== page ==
There are a few reasons to, if not be bullish about the stock market predictions, at least be a little less pessimistic. A few years, in particular those corresponding to the financial crisis of 2008, make the forecasts look even worse than they otherwise would. Excluding 2008, the analyst overshoot of the S&P 500 actual performance over the past 15 years goes down from being over 9% off to a miss of 3.4%. And the fact that analysts overshot the actual market performance 12 out of 15 times, means they did undershoot it three times. When looking at their S&P 500 price target prediction, analysts undershot the actual performance in seven of the past 20 years.
Which way will it go for the analysts in 2021?
2021 market will start with more uncertainty
Analysts’ job in calling the S&P 500 a year out won’t be any easier for 2021 given the uncertainty related to Covid-19, and the pace of economic recovery in the U.S. and globally, even if vaccine campaigns and government stimulus are successful. Not to mention, many companies are still not providing guidance to Wall Street given all the uncertainty in the world. While the S&P 500 tracks the 500 largest-cap U.S. stocks, many of those stocks gain a significant percentage of revenue from overseas, around 30% of sales for the index as as a whole in recent years.
“The expectation is we will see a recovery in earnings at some point in time, in 2021 or 2022, but when does that take place ?” Butters asked.
He thinks watching how many companies provide guidance when they report fourth quarter 2020 results early next year may be a better tell than the year-end predictions being issued now.
There is room for earnings growth. Analysts took down EPS forecasts drastically in March and there has been a steady, slow increase since June, but still nowhere near the prior, pre-Covid expectations.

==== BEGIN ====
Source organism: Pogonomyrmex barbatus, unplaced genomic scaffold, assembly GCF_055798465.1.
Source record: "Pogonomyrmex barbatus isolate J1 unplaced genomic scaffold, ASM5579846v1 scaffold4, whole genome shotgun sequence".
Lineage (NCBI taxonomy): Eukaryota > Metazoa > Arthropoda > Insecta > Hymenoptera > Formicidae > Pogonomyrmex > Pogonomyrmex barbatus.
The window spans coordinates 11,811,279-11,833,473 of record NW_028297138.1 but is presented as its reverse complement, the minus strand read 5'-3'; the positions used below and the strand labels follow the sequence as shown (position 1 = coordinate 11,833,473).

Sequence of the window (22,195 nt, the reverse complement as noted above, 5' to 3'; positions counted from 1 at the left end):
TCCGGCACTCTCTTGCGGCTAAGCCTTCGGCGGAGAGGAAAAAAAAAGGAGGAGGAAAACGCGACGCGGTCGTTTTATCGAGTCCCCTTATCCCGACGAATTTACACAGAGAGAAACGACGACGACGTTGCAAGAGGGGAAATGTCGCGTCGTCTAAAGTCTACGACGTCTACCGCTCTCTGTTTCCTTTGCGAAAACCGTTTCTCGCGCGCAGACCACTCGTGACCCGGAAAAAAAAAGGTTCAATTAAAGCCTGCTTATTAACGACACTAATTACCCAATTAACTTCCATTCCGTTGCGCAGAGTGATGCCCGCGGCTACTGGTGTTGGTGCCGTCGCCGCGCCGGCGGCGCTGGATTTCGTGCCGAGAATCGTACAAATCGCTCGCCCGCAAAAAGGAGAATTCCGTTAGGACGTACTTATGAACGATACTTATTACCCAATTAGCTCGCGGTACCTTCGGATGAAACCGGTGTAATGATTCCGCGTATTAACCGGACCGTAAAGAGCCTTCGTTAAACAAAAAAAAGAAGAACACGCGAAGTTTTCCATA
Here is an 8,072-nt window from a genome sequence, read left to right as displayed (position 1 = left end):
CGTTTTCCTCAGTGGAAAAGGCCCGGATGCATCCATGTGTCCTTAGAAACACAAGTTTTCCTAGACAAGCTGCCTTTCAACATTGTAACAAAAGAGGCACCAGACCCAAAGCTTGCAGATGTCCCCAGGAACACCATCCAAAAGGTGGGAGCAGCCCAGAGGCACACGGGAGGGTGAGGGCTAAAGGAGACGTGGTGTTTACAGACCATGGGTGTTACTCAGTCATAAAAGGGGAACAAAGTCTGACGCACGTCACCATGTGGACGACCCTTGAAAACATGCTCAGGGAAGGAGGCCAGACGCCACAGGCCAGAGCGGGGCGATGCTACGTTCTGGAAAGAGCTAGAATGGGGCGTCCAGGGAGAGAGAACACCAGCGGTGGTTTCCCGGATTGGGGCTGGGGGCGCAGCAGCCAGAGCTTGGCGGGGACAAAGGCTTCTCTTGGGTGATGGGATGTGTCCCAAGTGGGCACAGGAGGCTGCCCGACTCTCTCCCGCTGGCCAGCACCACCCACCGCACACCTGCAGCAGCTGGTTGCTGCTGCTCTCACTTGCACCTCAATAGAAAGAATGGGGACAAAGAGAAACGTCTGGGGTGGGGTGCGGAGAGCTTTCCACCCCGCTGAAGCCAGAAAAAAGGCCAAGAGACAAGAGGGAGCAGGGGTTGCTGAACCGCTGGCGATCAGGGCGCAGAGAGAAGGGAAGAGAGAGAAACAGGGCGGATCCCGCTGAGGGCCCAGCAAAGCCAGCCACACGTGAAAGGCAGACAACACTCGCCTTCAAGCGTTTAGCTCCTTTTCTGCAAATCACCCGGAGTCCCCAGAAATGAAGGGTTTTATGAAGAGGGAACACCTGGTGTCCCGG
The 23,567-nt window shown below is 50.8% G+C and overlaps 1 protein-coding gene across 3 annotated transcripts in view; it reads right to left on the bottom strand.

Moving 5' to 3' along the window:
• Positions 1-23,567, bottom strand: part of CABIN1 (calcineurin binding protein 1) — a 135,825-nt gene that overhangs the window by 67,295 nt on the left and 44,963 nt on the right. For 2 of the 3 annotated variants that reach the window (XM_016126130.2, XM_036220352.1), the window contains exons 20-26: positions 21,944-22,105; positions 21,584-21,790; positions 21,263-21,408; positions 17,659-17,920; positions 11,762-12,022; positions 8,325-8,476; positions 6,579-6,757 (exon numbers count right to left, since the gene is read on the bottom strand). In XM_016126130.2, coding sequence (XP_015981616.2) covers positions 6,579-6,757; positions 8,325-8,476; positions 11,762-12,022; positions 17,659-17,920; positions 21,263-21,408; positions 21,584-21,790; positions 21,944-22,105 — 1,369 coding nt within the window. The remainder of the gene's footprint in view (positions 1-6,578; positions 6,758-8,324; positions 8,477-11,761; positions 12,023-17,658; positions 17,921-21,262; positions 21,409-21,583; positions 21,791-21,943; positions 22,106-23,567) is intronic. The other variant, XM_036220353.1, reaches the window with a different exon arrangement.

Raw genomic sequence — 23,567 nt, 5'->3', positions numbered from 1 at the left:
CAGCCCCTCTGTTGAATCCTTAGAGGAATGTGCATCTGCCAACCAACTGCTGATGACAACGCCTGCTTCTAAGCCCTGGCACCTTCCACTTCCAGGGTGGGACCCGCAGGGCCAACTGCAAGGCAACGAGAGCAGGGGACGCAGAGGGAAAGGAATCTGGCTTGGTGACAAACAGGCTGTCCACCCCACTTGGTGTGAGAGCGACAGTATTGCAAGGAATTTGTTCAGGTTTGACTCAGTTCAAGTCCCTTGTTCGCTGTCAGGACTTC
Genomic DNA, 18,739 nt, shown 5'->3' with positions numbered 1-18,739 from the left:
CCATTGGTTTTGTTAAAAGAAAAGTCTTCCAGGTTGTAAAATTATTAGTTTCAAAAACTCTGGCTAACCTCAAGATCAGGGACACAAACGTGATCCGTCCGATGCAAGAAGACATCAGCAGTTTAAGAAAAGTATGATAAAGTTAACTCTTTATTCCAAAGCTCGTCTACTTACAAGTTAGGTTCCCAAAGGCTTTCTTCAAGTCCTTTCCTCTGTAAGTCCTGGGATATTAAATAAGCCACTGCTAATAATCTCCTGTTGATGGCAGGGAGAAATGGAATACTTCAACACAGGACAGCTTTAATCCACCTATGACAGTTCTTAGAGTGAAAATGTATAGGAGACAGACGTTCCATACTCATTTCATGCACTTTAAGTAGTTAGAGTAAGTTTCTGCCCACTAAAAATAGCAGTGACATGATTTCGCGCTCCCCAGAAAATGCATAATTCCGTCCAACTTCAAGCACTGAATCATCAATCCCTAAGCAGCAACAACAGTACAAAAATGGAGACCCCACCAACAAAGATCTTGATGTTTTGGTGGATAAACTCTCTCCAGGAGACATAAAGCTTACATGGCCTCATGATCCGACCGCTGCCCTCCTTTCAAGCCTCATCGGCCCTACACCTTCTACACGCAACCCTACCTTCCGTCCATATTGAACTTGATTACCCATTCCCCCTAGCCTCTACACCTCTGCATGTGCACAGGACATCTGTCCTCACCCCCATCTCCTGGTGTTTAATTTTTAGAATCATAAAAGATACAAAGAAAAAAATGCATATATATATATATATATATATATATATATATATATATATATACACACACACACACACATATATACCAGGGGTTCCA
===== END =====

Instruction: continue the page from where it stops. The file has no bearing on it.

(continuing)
“There is a possibility, if things turn more quickly, we could see a sharp increase in estimates like we saw a sharp decrease,” Butters said, but obviously, he is not about to make the prediction.
All he can say with certainty is that history shows that Wall Street analysts tend to be more conservative with forecasts when it is a short-term view (say one quarter) and more bullish the longer-term in nature the forecast gets.
During a typical earnings season, 72% of companies on average beat estimates. But over the longer time horizon, six months to a year, the analyst targets tend to be on the high side.
There is nothing special about Wall Street’s troubles trying to predict the future. Experts across complicated disciplines fail to make accurate forecasts, according to the best-known book on the subject, Superforecasting, by Philip Tetlock and Dan Gardner. Their research found that the average expert was a horrible forecaster, regardless of experience and degrees earned. In their famous summation of expert predictions, they wrote that it was “roughly as accurate as dart-throwing by a chimpanzee.”
So as investors plan their portfolio strategies for 2021, the history of S&P 500 year-end calls suggests that investors might want to be careful what they wish for — they just might not get it.